|61.||Freedman L, Edwards B, Ries L, Young Je, editors. Cancer Incidence in Four Member Countries (Cyprus, Egypt, Israel, and Jordan) of the Middle East Cancer Consortium (MECC) Compared with US SEER. Bethesda, MD: NIH Pub. No. 06-5873; 2006. |
|62.||Magnitude of hepatocellular carcinoma in Egypt [database on the Internet]. Available from: http://www.nci.edu.eg.[Last cited on 2011 Apr24]. |
|63.||Bhattacherjee V, Prescott LE, Pike I, Rodgers B, Bell H, El-Zayadi AR, et al. Use of NS-4 peptides to identify type-specific antibody to hepatitis C virus genotypes 1, 2, 3, 4, 5 and 6. J Gen Virol 1995;76 (Pt 7):1737-48. |
|64.||Angelico M, Renganathan E, Gandin C, Fathy M, Profili MC, Refai W, et al. Chronic liver disease in the Alexandria governorate, Egypt: Contribution of schistosomiasis and hepatitis virus infections. J Hepatol 1997;26:236-43. |
|65.||Kamal S, Madwar M, Bianchi L, Tawil AE, Fawzy R, Peters T, et al. Clinical, virological and histopathological features: Long-term follow-up in patients with chronic hepatitis C co-infected with S. mansoni. Liver 2000;20:281-9. |
|66.||Lehman EM, Wilson ML. Epidemiology of hepatitis viruses among hepatocellular carcinoma cases and healthy people in Egypt: A systematic review and meta-analysis. Int J Cancer 2009;124:690-7. |
|67.||Fattovich G, Giustina G, Degos F, Tremolada F, Diodati G, Almasio P, et al. Morbidity and mortality in compensated cirrhosis type C: A retrospective follow-up study of 384 patients. Gastroenterology 1997;112:463-72. |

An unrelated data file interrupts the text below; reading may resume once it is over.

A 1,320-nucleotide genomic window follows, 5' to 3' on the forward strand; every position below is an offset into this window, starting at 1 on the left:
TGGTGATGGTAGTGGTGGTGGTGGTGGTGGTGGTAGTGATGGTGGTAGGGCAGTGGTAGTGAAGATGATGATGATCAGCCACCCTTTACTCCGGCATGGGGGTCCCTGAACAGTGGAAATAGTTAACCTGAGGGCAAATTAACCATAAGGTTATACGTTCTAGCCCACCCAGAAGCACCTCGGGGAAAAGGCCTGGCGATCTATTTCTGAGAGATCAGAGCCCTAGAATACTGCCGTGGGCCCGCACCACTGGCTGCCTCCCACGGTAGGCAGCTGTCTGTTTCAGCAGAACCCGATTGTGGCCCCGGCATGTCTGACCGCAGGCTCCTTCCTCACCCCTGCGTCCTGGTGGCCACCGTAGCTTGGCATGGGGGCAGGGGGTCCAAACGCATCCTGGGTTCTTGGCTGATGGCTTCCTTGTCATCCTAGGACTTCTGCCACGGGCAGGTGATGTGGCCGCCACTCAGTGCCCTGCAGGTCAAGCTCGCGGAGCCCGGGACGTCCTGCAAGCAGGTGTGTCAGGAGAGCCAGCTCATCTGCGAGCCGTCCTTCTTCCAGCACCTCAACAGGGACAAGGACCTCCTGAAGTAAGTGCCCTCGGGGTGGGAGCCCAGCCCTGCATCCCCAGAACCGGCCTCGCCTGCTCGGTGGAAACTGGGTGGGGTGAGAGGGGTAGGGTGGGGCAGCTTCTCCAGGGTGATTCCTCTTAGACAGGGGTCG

|68.||Hu K-Q, Tong MJ. The long-term outcomes of patients with compensated hepatitis C virus-related cirrhosis and history of parenteral exposure in the United States. Hepatology 1999;29:1311-6. |
|69.||Planas, R, Ballesté, B, Alvarez, MA, Rivera M, Montoliu S, Galeras JA, et al. Natural history of decompensated hepatitis C virus-related cirrhosis. A study of 200 patients. J Hepatol 2004;40:823-30. |
|70.||Williams IT, Sabin K, Fleenor M, Judson F, Mottram K, Poujade J, et al. Current patterns of hepatitis C virus transmission in United States: The role of drugs and sex (Abstract). Hepatology 1998;28:497A. |
|71.||Orland JR, Wright TL, Cooper S. Acute hepatitis C. Hepatology 2001;33:321-7. |